5 Ways You Didn't Realize the English Language Is Defective

#2. We Suck at Politely Addressing People

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Modern English is about as egalitarian as a language can get without discarding words altogether and just communicating by hugs. We think nothing of using the same words to talk to our friends, our bosses, people we hate, and the president. It's convenient, but it also causes problems, especially for those among us racked by social anxiety. Without different sets of words to reflect how close we feel to others or how much we respect them, English-speakers must resort to making faces at people and occasionally pepper-spraying them if they don't get the point.

It's what I like to call my "debate kit."

How Other Languages Solve It:

Other European languages spank English's ass in this category. Almost all of them have something called the T-V distinction, which means that there are two different ways of saying "you." In most languages, the one that starts with "T" is used to address a close friend or a person you don't respect very much -- it's more casual, the way you call your best friend a bitch, but not a judge. The other usually starts with "V," and it's used in formal or polite situations, like when you're talking to your boss or your friend's parents or criminal gangs that you owe a lot of money to. Other languages take this way further: Japanese has about a dozen words for "you", ranging from a "you" that means "I hate you" to a "you" that can mean "we are intimate friends and possibly married." In fact, in Japanese you can express your hatred just by yelling the right form of "YOU!" at someone, something that is sorely lacking in our culture and which must confuse English-speaking anime fans to no end.

Via Wiktionary.org
This is the version that Hulk Hogan uses when he points at a guy who just gave him a chair shot to the back.

English once had its own form of the T-V distinction: "You" was the formal/polite version, while the friendly, familiar version was "thou." Unfortunately, "thou" disappeared from our speech, and today most of us associate it with people making Bible-based jokes on Twitter.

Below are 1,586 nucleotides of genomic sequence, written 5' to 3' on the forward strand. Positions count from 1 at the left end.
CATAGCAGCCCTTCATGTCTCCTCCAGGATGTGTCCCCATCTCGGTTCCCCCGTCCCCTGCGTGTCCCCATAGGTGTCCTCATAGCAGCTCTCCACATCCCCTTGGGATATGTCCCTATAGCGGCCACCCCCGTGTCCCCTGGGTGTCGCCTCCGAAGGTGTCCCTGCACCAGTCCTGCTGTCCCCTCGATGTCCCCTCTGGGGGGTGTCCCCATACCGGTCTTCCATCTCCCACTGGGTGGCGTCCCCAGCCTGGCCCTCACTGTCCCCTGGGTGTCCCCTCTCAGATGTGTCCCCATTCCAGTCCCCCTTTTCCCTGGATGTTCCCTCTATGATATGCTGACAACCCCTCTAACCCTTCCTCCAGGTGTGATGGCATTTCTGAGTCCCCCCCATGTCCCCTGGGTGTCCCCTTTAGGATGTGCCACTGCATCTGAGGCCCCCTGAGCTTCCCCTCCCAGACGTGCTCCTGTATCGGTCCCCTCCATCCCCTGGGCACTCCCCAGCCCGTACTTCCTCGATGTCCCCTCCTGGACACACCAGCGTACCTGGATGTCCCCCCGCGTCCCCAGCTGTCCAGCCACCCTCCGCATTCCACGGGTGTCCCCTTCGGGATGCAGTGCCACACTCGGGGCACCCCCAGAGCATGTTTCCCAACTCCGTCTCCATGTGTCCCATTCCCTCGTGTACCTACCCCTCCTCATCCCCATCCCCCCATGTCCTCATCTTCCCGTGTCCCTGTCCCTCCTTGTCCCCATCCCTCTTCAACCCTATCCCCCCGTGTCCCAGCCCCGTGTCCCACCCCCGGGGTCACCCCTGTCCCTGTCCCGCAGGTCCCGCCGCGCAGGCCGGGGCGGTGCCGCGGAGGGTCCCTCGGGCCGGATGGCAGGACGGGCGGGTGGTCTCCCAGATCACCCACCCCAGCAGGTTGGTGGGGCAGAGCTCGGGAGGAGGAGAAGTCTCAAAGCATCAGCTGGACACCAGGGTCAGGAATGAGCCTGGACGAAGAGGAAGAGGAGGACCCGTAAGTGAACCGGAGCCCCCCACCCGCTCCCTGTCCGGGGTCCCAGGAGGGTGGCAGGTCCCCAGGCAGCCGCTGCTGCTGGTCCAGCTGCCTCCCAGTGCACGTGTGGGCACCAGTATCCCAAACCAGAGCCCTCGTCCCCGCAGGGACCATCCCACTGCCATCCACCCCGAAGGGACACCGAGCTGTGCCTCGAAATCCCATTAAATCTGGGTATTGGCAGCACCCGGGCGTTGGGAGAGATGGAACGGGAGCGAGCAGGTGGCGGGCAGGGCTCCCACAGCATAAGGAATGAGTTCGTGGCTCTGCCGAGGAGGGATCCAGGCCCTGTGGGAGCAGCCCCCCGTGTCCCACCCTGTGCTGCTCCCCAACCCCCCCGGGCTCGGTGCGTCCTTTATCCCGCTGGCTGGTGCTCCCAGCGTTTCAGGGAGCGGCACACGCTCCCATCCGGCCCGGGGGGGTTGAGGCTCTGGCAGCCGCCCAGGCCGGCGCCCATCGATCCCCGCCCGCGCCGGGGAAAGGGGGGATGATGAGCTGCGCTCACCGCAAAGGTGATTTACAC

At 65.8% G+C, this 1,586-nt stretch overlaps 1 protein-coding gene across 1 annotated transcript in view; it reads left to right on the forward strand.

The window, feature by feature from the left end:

But hey, that doesn't mean that this old-timey pronoun has to stay gone. The next time you want to let someone know that you want to be close friends, you can call them "thou," and then explain that it's a pretty obscure pronoun and that they've probably never heard of it.

Unfortunately, that's not the only problem with English when it comes to addressing another person. There's also the fact that ...

#1. We're Lacking a Plural for "You"

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In English, the word "you" can refer to one person, two people, or every person outside your house with torches, demanding that you cease all witchcraft. Our regional dialects have tried to solve this problem by inventing plurals like "y'all," "youse," or "you guys," but none of these are considered part of "standard" modern English. In Standard English, we're forced to ask a single person, "Will you come to my 'getting out of prison' party?" and just hope that everyone in the visiting area doesn't think they're invited as well.

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Which is always a pain because who has enough ramen noodles to feed them all?

How Other Languages Solve It:

Some languages simply use their formal version of "you" to indicate a plural. For example, in French, you say "tu" (informal) when you're talking to one of your friends, but use "vous" (formal) when you're talking to a bunch of them. Others have entirely separate words: "vosotros/vosatras" in Castilian Spanish and "ihr" in German both essentially mean "y'all," except without any of the attached stereotypes that make Southerners start loading their muskets.

The fact that English is lacking a word like this can actually lead to translation problems: It's impossible to translate a lot of the New Testament accurately into modern English, for instance, because its original language, Koine Greek, used different words for plural and singular "you." So a Greek-speaking person reading the Bible will understand whether a bit of text is addressing a single person or a crowd, but there's no way to make this clear in standard English.

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"About that no-murder thing. Did you mean all of us -- or just Chad?"

As a quick fix, I propose that the plural of "you" remain just that. And the singular will henceforth be "Betty." Problem solved. You're welcome, English.

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